Other objects will be apparent to those skilled in the art from the present description and the appended drawings.
BRIEF DESCRIPTION OF THE DRAWINGS FIG. 1. It is a schematic representation of the method and apparatus for treating and drying the veneer sheeting material.
FIG. 2. It is an exploded cross-sectional view of a laminate structure employing the veneer sheeting of the invention.
DETAILED DESCRIPTION OF THE INVENTION The advantages of the present invention result from impregnating a fiber matrix or paper sheet which is to provide the veneer with a resin modified cross-linked urea-formaldehyde resin, whereby the cross-linking is accomplished by employing a modifying resin comprising an addition polymer of an ethylenically unsaturated monomer or monomers having chain-pendant methylol groups, preferably about 0.5 to 10 methylol groups per monomeric units in the addition polymer. Alternatively, monomers which in the presence of formaldehyde form methylol groups, may be employed as crosslinking component. Desirably, the matrix or paper is impregnated with 25 to 75 percent by weight of the resin modified cross-linked urea-formaldehyde resin, with the modifying cross-linkable polymer comprising from about 10 to 50 percent, preferably 20 to 30 percent, by weight of the urea-formaldehyde resin, on a dry basis.
The preferred modifying cross-linking polymers are vinyl or acrylic polymers having chain-pendant methylol or methylol forming groups having from one to eight methylol or methylolforming groups per 100 monomeric units in the polymer. Among the preferred modifying cross-linking resins are vinyl copolymers containing up to about 50 parts by weight of alkyl acrylates, wherein the alkyl group contains from two to six carbon atoms, and up to about 12 parts by weight of methylol introducing monomers such as methylol acrylamide. The preferred modifying cross-linking resins 3 are the vinyl-acrylic copolymers containing chainpendant methylol acrylamide groups.
The presence of the modifying cross-linking copolymers imparts to the impregnated paper sheet significantly superior properties over sheets which are impregnated with unmodified ureaformaldehyde resin. I have discovered that as modified in accordance with the present invention the modifying cross-linking polymers permit one to achieve the advantages of the invention whereas the use of unmodified ureaformaldehyde resins does not.
Thus the modified resins of the invention impart more wood-like properties to the paper. Whereas unmodified ureaformaldehyde produces glass-like or brittle paper sheeting, the modified resins produce more flexible sheets which are not as brittle, which are more receptive to ink and stain and which tend to retain the urea-formaldehyde in the B-stage longer and to retain this state until final lamination, when the C-stage is reached.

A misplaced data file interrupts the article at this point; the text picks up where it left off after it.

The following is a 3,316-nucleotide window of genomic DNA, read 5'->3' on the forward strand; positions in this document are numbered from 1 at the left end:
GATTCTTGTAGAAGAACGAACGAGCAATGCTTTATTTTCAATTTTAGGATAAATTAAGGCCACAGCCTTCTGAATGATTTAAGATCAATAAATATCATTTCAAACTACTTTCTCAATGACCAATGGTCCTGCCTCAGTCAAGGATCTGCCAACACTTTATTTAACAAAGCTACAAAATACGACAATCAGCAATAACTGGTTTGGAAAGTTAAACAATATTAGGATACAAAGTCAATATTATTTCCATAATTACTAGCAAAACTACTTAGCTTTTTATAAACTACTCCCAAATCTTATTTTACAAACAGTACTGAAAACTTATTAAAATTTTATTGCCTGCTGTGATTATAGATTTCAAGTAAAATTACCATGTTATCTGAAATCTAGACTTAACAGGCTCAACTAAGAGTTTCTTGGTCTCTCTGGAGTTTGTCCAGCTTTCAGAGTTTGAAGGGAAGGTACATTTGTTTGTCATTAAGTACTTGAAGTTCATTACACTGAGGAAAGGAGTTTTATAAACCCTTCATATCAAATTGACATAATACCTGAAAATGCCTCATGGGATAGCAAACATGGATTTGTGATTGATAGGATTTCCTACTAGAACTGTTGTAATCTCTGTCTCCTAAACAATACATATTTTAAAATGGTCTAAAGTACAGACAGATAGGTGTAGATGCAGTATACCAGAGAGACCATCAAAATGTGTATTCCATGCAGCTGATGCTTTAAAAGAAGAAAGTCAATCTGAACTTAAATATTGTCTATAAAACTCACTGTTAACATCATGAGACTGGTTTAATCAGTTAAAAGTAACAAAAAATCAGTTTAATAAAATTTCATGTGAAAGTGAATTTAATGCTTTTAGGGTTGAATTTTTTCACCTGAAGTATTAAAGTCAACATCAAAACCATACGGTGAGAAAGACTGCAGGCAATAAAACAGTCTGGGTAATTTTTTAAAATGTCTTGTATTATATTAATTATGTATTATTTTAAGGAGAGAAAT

The chain-pendant methylol groups, and especially the chain-pendant methylolacrylamide groups, are believed to condense with the amine or methylol groups of the urea-formaldehyde resin, thereby supplying a cross-linking mechanism. It is further believed that the methylol groups may react in some fashion with the hydroxyl groups of the cellulose in the paper to provide bonding of the modified urea-formaldehyde resin to the cellulose and thereby contribute to the unique results which are achieved. I
Among the ethylenically unsaturated monomers which may be employed as modifiers-are the vinyl monomers, such as vinyl acetate or chloride. Styrene may be employed. Olefins, such as ethylene or propylene, may be employed. Among the acrylics in the modifiers are ethyl, methyl, butyl or hexyl acrylates or methacrylates. Acrylonitrile may be employed. An acrylamide which may be employed is', the N- methylolacrylamide or ordinary acrylamide which will react with formaldehyde to produce, in situ, N- methylolacrylamide. Indeed, it is not necessary to employ per se a chain-pendant methylol group containing monomer, but instead, a compound which'will react 'with the excess formaldehyde present in the urea- Paisley 6858 a vinyl acetate-acrylic acid copolymer having reactive methylolacrylamide groups also Paisley NC-700, 5547 and9052.
Paisley 5675 a vinyl acetate copolymer having reactive methylolacrylamide groups.
Rohm & Haas Rhoplex HA-l6, l-lA-8 and HA-l2 polyacrylic esters with reactive methylolacrylamide groups.
Jersey Chemicals Crilitex H-50, G-3 and 642 vinyl acetateacrylic copolymers with methylolamide groups.
Monsanto Inc. Monsat 1400 a terpolymer of 75 percent vinyl chloride, ethylene and a small amount of methylolacrylamide,
Desirably the urea-formalydehyde resin employed shall contain 1.3 to 2.2 mols of formaldehyde per mol of urea, on a dry solid basis.
An acid catalyst, such as ammonium chloride, zinc chloride, hydrochloric acid, etc. is desirable.
An aqueous bath which contains from 25 to 50 percent, preferably 30 to 40 percent, by weight of solids, of theurea-forrnaldehyde resin and the cross-linking modifying resin is employed to impregnate the veneer paper with the cross-linking modifying resin comprising from about 10 to 50 percent by weight of ureaformaldehyde on a dry basis. The pH of the bath is desirably adjusted to between about 6.5 to 9, preferably, from 7 to 8. The bath is desirably maintained at a temperature of between about 110 and 160 F. with the viscosity desirably'less than about 30 centipoises at '150" F.
Among the papers which may be impregnated to provide the veneers in accordance with the invention are those which are between about 0.01 and 0.05 inches thick made from bleached or semi-bleached chemical pulp paper. The paper is impregnated until it contains between about 25 and 75 percent by weight of resins in accordance with the invention.